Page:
I really enjoyed this book and found it very helpful for thinking about how to engage with culture in order to engage our culture with Jesus. Engaging our culture with Jesus seems to be one of the thrusts of the book. It can be fun to engage with popular culture as a Christian as a form of intellectual exercise, but what I really need to do, so often, is to be better able to chat to the person sat next to me at work for 9 hours a day about the latest film / book / hit song and be able to talk about it as a Christian and hopefully share something of my hope in Jesus with them.

This book is great because it helps to have that missionary mindset because it is (among many other things), biblical, generous and readable.

Turnau very clearly brings the Bible to bear on popular culture and immediately gets us thinking about our biblical worldview. This is where the strength of the book lies - it doesn't just take verses and bring them to bear on bits of culture - e.g. do not murder vs a film full of killing, and say don't watch this, instead watch this. Instead, Turnau encourages us to think in terms of worldviews - bringing the Biblical story, from creation to new creation to bear on the worldview of the cultural text in question. This exposes the idolatry of the text for example and causes us to see the hope held out in the Gospel.
What I like about this approach, is that it leads to the possibility for a conversation rather than, "I didn't like that film, it was too gory." It avoids the trap of seeing, for example, "Abraham Lincoln: Vampire hunter" as demonic and evil and "The Wizard of Oz" as good and wholesome. "The Wizard of Oz" worldview is about as far from the gospel as you can get - "Abraham Lincoln" on the other hand I'll wait and see...

Turnau makes his position clear throughout, but is very generous in his critique of other Christians' views and in his critique of pop culture itself. Turnau is clear that some parts of culture are more corrupted than others, but in viewing the world we inhabit as a 'messy mix' it means that rather than being prescriptive, i.e. read this, don't read this, Turnau encourages us to think critically about what it is we are hearing, watching or reading and to engage our minds - again, it leads to conversation - both with oneself, with our children, and with our friends and colleagues.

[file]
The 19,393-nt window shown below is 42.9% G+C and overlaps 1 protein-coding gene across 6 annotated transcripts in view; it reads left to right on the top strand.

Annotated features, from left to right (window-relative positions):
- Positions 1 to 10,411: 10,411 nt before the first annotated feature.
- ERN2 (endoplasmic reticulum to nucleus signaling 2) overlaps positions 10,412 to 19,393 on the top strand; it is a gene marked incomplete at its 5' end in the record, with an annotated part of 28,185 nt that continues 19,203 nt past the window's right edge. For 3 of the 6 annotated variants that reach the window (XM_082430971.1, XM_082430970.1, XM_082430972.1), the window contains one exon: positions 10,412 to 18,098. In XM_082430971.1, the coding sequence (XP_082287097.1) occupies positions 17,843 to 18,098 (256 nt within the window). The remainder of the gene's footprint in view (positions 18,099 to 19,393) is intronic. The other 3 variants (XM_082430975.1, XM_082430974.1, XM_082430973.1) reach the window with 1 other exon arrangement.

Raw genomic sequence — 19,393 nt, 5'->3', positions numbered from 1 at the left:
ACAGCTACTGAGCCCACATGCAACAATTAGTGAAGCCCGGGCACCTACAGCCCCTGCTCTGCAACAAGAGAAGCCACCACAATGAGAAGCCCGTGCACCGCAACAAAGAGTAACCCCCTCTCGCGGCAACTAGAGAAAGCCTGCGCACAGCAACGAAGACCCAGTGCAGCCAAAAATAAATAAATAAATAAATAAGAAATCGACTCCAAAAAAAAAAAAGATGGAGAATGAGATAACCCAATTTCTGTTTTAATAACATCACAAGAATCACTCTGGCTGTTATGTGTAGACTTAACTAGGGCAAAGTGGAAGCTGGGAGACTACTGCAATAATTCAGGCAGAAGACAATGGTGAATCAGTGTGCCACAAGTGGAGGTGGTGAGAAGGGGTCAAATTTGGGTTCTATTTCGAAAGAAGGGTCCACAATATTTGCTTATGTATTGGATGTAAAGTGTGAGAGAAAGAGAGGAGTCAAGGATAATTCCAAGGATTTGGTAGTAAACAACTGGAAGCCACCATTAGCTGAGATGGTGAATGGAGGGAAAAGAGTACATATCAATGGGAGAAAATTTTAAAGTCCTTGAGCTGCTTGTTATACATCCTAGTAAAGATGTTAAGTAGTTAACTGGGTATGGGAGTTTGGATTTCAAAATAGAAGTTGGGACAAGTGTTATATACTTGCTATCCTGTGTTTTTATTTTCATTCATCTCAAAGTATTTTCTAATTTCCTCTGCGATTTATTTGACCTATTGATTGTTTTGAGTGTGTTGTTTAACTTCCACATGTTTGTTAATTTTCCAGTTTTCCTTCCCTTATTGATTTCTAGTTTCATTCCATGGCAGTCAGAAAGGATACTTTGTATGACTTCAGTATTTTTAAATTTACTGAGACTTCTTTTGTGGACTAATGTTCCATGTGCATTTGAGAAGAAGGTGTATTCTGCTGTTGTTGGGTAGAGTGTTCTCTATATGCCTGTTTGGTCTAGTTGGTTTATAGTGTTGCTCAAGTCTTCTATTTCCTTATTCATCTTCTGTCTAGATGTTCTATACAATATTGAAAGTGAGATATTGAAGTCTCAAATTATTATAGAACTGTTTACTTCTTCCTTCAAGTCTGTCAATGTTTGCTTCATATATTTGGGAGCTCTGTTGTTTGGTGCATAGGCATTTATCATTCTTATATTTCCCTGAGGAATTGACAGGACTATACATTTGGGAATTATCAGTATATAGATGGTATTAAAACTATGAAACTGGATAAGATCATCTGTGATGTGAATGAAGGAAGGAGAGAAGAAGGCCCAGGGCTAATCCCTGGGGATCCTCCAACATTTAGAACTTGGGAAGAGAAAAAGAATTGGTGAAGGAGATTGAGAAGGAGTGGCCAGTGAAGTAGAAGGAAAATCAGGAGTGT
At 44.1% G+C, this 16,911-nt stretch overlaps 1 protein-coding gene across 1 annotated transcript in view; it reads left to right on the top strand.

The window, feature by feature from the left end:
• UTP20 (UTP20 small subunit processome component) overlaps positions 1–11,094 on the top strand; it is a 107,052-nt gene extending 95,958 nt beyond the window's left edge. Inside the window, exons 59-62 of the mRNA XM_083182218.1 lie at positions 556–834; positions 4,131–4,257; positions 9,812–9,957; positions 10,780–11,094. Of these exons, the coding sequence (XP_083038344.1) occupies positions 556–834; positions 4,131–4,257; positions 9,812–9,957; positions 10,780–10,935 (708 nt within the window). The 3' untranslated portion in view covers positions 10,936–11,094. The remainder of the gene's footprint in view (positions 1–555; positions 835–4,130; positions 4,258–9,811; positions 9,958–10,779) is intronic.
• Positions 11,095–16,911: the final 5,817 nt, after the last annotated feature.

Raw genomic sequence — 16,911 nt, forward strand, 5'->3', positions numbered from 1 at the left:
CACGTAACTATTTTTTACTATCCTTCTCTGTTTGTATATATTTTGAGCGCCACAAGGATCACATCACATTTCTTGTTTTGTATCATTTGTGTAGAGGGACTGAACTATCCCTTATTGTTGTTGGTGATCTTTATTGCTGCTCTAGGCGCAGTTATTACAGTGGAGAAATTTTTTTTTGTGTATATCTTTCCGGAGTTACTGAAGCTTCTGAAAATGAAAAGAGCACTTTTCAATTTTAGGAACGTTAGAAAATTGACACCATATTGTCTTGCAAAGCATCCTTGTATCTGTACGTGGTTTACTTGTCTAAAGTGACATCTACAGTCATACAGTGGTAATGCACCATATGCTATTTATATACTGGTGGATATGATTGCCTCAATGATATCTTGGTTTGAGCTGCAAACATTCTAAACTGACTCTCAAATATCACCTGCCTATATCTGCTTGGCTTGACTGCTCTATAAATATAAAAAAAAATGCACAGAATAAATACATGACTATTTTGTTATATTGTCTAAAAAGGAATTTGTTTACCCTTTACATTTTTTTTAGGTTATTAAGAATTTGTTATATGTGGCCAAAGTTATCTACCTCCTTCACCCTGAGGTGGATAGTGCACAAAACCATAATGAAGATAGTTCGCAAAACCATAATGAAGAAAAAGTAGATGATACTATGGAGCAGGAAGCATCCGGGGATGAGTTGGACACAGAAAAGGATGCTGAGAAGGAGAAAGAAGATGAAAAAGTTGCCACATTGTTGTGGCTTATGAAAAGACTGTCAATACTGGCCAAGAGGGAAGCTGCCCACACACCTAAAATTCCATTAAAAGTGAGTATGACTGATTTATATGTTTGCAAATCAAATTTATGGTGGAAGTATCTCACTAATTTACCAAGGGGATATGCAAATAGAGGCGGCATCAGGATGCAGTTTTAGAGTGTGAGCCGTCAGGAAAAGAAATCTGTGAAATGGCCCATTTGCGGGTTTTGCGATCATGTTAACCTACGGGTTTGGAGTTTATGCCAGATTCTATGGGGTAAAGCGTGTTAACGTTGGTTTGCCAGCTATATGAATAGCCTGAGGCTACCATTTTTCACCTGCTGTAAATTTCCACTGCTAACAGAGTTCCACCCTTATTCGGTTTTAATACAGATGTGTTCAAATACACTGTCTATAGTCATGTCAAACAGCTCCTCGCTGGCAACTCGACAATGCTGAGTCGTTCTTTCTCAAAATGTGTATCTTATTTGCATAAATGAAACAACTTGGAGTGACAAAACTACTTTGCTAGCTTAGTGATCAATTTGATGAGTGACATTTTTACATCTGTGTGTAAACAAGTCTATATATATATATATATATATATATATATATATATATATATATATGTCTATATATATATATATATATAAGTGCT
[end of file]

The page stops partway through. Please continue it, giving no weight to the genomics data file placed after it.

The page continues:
Finally, this is also incredibly readable (in the space of about four pages Turnau referenced both the Smashing Pumpkins and MacGyver - my teenage self got way too over excited at this point!). I'm a slow reader with a short attention span, but I got through this rather quickly, and wanted to read the next chapter straight away.

In being so readable, it struck me how useful this book would be for young Christians - by which I mean Christians who haven't been so for very long or haven't thought through what it means to have a "Christian worldview". Throughout Popologetics, Turnau effectively gives us a Bible overview - tracing many of the key themes of the Bible and God's redemption / salvation story (Creation - Fall - Redemption - New Creation). This is something that many Christians just do not have - a joined-up understanding of how the Bible fits together and the grand story of salvation and thus how to understand the world in which we live today (The now and the not yet of being new creations living in the old creation). I think this book would be very useful for those who are particularly interested in culture, but who might shy away from reading something exclusively "theological".
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on 10 March 2015
A fun,clear and thoughtful book exploring how Christians today are to engage with pop culture. I have no background in this area of study but came to this book simply as a person who likes watching films and TV and would like to help others to think about the things we consume from a Christian viewpoint. I found it very helpful in providing a framework for my thinking and in offering suggestions for practical applications.
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on 23 January 2013
There can't be many scholars who have thought more deeply about the interface between Christian theology and popular culture than Ted Turnau. He challenges the historic snobbery which, in some quarters, still surrounds the 'high culture'/'popular culture' distinction. In so doing he helps a lot of ordinary Christians finds ways to thoughtfully enjoy and celebrate the ways in which God's common grace is seen in so many examples of popular culture, yet also engage critically with the idols of our age.
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on 27 March 2015
Superb book! A much needed resource for all christians - especially Pastors. This book will help you equip your church and help them understand better how to interpret and engage popular culture.